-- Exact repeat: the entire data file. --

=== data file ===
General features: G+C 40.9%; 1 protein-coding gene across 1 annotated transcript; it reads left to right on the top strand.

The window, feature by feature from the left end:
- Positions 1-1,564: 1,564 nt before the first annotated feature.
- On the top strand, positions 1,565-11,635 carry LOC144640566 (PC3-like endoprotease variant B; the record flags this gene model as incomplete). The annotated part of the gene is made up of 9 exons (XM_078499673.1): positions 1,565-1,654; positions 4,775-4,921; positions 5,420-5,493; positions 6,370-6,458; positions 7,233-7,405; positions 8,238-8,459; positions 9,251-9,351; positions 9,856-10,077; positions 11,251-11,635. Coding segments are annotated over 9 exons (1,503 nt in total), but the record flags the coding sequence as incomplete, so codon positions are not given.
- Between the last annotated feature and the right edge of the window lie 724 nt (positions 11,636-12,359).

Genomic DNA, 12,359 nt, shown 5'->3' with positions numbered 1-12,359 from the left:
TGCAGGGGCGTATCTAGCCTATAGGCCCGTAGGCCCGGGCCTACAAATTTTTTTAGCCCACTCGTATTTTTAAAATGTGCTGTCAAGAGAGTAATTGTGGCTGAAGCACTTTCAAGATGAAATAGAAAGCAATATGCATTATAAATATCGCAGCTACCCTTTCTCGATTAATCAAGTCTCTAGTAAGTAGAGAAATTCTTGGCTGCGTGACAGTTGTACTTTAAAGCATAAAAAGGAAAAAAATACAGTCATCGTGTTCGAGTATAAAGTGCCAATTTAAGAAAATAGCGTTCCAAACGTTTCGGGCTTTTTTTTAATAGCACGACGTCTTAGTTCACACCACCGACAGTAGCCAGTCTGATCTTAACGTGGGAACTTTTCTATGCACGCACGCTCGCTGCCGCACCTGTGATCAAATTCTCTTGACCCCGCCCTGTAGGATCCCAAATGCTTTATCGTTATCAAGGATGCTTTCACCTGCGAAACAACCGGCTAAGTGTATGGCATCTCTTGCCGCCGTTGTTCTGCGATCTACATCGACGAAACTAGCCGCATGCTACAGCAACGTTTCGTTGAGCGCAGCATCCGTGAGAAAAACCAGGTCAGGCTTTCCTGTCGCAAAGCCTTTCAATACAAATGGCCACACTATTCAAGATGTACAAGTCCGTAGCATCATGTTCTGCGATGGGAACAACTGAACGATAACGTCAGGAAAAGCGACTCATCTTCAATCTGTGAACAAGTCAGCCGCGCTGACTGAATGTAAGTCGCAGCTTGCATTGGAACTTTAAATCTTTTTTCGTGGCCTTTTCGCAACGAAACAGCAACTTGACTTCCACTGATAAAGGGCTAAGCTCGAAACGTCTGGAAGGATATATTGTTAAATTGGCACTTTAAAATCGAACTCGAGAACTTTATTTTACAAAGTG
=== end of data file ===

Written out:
General features: G+C 40.9%; 1 protein-coding gene across 1 annotated transcript; it reads left to right on the top strand.

The window, feature by feature from the left end:
- Positions 1-1,564: 1,564 nt before the first annotated feature.
- On the top strand, positions 1,565-11,635 carry LOC144640566 (PC3-like endoprotease variant B; the record flags this gene model as incomplete). The annotated part of the gene is made up of 9 exons (XM_078499673.1): positions 1,565-1,654; positions 4,775-4,921; positions 5,420-5,493; positions 6,370-6,458; positions 7,233-7,405; positions 8,238-8,459; positions 9,251-9,351; positions 9,856-10,077; positions 11,251-11,635. Coding segments are annotated over 9 exons (1,503 nt in total), but the record flags the coding sequence as incomplete, so codon positions are not given.
- Between the last annotated feature and the right edge of the window lie 724 nt (positions 11,636-12,359).

Genomic DNA, 12,359 nt, shown 5'->3' with positions numbered 1-12,359 from the left:
TGCAGGGGCGTATCTAGCCTATAGGCCCGTAGGCCCGGGCCTACAAATTTTTTTAGCCCACTCGTATTTTTAAAATGTGCTGTCAAGAGAGTAATTGTGGCTGAAGCACTTTCAAGATGAAATAGAAAGCAATATGCATTATAAATATCGCAGCTACCCTTTCTCGATTAATCAAGTCTCTAGTAAGTAGAGAAATTCTTGGCTGCGTGACAGTTGTACTTTAAAGCATAAAAAGGAAAAAAATACAGTCATCGTGTTCGAGTATAAAGTGCCAATTTAAGAAAATAGCGTTCCAAACGTTTCGGGCTTTTTTTTAATAGCACGACGTCTTAGTTCACACCACCGACAGTAGCCAGTCTGATCTTAACGTGGGAACTTTTCTATGCACGCACGCTCGCTGCCGCACCTGTGATCAAATTCTCTTGACCCCGCCCTGTAGGATCCCAAATGCTTTATCGTTATCAAGGATGCTTTCACCTGCGAAACAACCGGCTAAGTGTATGGCATCTCTTGCCGCCGTTGTTCTGCGATCTACATCGACGAAACTAGCCGCATGCTACAGCAACGTTTCGTTGAGCGCAGCATCCGTGAGAAAAACCAGGTCAGGCTTTCCTGTCGCAAAGCCTTTCAATACAAATGGCCACACTATTCAAGATGTACAAGTCCGTAGCATCATGTTCTGCGATGGGAACAACTGAACGATAACGTCAGGAAAAGCGACTCATCTTCAATCTGTGAACAAGTCAGCCGCGCTGACTGAATGTAAGTCGCAGCTTGCATTGGAACTTTAAATCTTTTTTCGTGGCCTTTTCGCAACGAAACAGCAACTTGACTTCCACTGATAAAGGGCTAAGCTCGAAACGTCTGGAAGGATATATTGTTAAATTGGCACTTTAAAATCGAACTCGAGAACTTTATTTTACAAAGTG